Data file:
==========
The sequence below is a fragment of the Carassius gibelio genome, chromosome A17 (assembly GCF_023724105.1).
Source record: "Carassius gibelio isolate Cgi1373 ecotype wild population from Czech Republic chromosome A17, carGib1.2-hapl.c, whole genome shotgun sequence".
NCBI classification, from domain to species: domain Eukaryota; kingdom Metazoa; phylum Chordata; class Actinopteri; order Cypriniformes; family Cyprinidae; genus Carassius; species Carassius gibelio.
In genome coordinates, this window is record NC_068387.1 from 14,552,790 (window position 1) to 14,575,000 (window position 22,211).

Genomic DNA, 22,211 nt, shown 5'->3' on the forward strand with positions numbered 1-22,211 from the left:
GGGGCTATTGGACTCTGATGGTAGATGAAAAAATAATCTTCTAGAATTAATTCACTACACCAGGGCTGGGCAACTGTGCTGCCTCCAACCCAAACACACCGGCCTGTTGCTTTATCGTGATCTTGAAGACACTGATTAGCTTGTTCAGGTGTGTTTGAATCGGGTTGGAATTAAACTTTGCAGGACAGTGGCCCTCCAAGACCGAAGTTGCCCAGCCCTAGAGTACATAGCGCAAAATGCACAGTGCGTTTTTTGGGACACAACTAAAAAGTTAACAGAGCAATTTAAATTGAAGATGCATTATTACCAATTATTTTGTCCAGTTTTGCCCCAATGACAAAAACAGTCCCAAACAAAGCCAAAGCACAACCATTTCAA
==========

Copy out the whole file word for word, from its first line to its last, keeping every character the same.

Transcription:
The sequence below is a fragment of the Carassius gibelio genome, chromosome A17 (assembly GCF_023724105.1).
Source record: "Carassius gibelio isolate Cgi1373 ecotype wild population from Czech Republic chromosome A17, carGib1.2-hapl.c, whole genome shotgun sequence".
NCBI classification, from domain to species: domain Eukaryota; kingdom Metazoa; phylum Chordata; class Actinopteri; order Cypriniformes; family Cyprinidae; genus Carassius; species Carassius gibelio.
In genome coordinates, this window is record NC_068387.1 from 14,552,790 (window position 1) to 14,575,000 (window position 22,211).

Genomic DNA, 22,211 nt, shown 5'->3' on the forward strand with positions numbered 1-22,211 from the left:
GGGGCTATTGGACTCTGATGGTAGATGAAAAAATAATCTTCTAGAATTAATTCACTACACCAGGGCTGGGCAACTGTGCTGCCTCCAACCCAAACACACCGGCCTGTTGCTTTATCGTGATCTTGAAGACACTGATTAGCTTGTTCAGGTGTGTTTGAATCGGGTTGGAATTAAACTTTGCAGGACAGTGGCCCTCCAAGACCGAAGTTGCCCAGCCCTAGAGTACATAGCGCAAAATGCACAGTGCGTTTTTTGGGACACAACTAAAAAGTTAACAGAGCAATTTAAATTGAAGATGCATTATTACCAATTATTTTGTCCAGTTTTGCCCCAATGACAAAAACAGTCCCAAACAAAGCCAAAGCACAACCATTTCAA